need some help on some photos

Discussion in 'Photography' started by Sven Vandermaas, Jul 3, 2006.

  1. Goodmorning y'all.... last night I had my first "real" shoot with a model. I
    posted some photo's online and I was hoping if somebody wants to take a look
    and tell me what they think of these photo's. I did a little Photoshop to
    crop, or to brighten up some colors.

    http://www.pbase.com/vandermaas/image/62831186
    http://www.pbase.com/vandermaas/image/62831188
    http://www.pbase.com/vandermaas/image/62831195

    Or just the entire gallery : http://www.pbase.com/vandermaas/chad_lizzy

    The first 3 photo's are my favorites.

    Thanks
    --
    **************************************
    Sven Vandermaas
    Webmaster of Texas Flood
    **************************************
    http://www.texas-flood.com
    **************************************
     
    Sven Vandermaas, Jul 3, 2006
    #1
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  2. Sven Vandermaas

    dj_nme Guest

    Did you mean something like this?
    <http://members.iinet.net.au/~therealm/dj_nme/new-1.jpg>
    Retouched using Corel Photopaint V12, with Contrast Enhancement and a
    low-pass filter effect on the skin tones.
     
    dj_nme, Jul 3, 2006
    #2
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  3. No, not really... I can't hardly recognize here anymore....

    --
    **************************************
    Sven Vandermaas
    Webmaster of Texas Flood
    **************************************
    http://www.texas-flood.com
    **************************************
     
    Sven Vandermaas, Jul 3, 2006
    #3
  4. Sven Vandermaas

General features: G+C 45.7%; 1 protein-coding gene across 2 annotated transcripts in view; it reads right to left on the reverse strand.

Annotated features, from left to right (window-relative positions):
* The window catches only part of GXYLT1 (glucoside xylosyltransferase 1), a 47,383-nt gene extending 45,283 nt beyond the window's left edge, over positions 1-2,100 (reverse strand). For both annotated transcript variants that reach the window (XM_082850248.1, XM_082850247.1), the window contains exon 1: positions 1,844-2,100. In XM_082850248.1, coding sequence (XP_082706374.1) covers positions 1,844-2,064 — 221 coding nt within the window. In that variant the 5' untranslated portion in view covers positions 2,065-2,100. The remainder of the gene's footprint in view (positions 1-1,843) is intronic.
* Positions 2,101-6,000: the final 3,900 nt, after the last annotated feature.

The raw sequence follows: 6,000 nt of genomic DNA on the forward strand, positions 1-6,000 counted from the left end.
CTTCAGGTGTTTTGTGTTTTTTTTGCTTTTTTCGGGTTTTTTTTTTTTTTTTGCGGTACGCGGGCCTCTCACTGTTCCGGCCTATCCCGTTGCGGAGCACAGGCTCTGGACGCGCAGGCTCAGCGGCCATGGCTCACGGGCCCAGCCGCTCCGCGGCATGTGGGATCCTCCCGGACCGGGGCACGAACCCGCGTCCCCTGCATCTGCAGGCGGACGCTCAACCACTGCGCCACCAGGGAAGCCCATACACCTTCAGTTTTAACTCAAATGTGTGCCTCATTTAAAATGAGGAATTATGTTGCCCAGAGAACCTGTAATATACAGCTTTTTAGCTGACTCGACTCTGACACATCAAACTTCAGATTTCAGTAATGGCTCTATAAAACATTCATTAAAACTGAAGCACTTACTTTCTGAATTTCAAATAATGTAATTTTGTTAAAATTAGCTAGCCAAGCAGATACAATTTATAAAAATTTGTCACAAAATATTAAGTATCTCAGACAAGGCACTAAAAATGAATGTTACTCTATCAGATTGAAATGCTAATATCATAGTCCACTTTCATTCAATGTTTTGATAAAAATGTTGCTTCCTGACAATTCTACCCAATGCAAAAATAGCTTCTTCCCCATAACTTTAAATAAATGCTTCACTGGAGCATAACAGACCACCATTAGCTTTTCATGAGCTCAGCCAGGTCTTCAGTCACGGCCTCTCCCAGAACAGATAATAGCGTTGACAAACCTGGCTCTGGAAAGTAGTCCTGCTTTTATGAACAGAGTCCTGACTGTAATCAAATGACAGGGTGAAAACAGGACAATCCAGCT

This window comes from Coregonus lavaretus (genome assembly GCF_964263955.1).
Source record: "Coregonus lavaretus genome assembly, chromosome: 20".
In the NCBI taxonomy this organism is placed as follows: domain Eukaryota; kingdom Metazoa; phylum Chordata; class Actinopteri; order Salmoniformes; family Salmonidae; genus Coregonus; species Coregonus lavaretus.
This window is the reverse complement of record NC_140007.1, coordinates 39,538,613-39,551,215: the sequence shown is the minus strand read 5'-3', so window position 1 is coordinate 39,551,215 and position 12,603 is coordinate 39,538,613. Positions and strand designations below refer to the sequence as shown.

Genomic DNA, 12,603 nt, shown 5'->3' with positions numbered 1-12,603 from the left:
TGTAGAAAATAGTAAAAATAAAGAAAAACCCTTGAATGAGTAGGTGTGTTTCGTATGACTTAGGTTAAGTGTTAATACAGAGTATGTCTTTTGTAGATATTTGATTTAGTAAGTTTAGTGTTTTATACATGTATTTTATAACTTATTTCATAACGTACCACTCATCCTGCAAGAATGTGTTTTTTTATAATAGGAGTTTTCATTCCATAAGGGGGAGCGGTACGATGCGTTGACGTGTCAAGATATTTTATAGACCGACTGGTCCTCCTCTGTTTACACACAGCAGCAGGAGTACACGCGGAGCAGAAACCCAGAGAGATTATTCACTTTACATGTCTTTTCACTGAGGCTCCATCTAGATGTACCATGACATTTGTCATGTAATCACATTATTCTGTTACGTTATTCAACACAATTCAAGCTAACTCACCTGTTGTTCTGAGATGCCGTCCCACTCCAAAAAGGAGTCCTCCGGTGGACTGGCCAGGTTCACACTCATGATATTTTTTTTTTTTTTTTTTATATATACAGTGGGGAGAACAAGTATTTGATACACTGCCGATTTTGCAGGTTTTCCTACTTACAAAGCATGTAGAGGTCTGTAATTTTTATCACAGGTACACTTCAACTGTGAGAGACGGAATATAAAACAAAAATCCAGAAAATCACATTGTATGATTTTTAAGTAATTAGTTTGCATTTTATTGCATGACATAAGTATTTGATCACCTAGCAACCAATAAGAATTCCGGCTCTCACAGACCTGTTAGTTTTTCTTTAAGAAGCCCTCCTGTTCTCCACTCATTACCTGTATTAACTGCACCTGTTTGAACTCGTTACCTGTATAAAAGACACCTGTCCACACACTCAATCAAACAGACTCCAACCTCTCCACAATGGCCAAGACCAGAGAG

dj_nme Guest

    It is realy what I'd call "over-shopping", rather than "photoshopping" :)
    I'm not usualy quite so heavy-handed.

    I suppose that the pictures were taken around sunset?
    That would explain the yellowy-red skin colours.
    If you don't like that, you could set a custom white ballance.
    Just get your model to hold up a piece of white foamcore under her face
    and set the WB off that.

    I've got a Pentax ist-DL, which has a pentprism viewfinder.
    Do you find the ist-DL viewfinder bright and clear?
    The reason that I ask is because the new Pentax DSLR cameras (the K100D
    and the K110D) due to be released soon both have pentamirror, just like
    your ist-DL.
     
    dj_nme, Jul 4, 2006
    #4
  5. Sven Vandermaas

    Pat Guest

    It's the battle of the sharpeners. You sharpen it and he takes it out.

    One is realistic and one pay homage to the days of air-brushing.

    Personally, I think they make "soft" lenses for portraits for a reason.
    People don't want to see each and every freckle.

    I don't mind the soft light. So I guess the white balance doesn't
    bother me.

    It boils down to: are you trying to take a picture of her or are you
    trying to interpret her. If you are just trying to take a picture of
    her, her driver's license picture is fine. But if you are trying to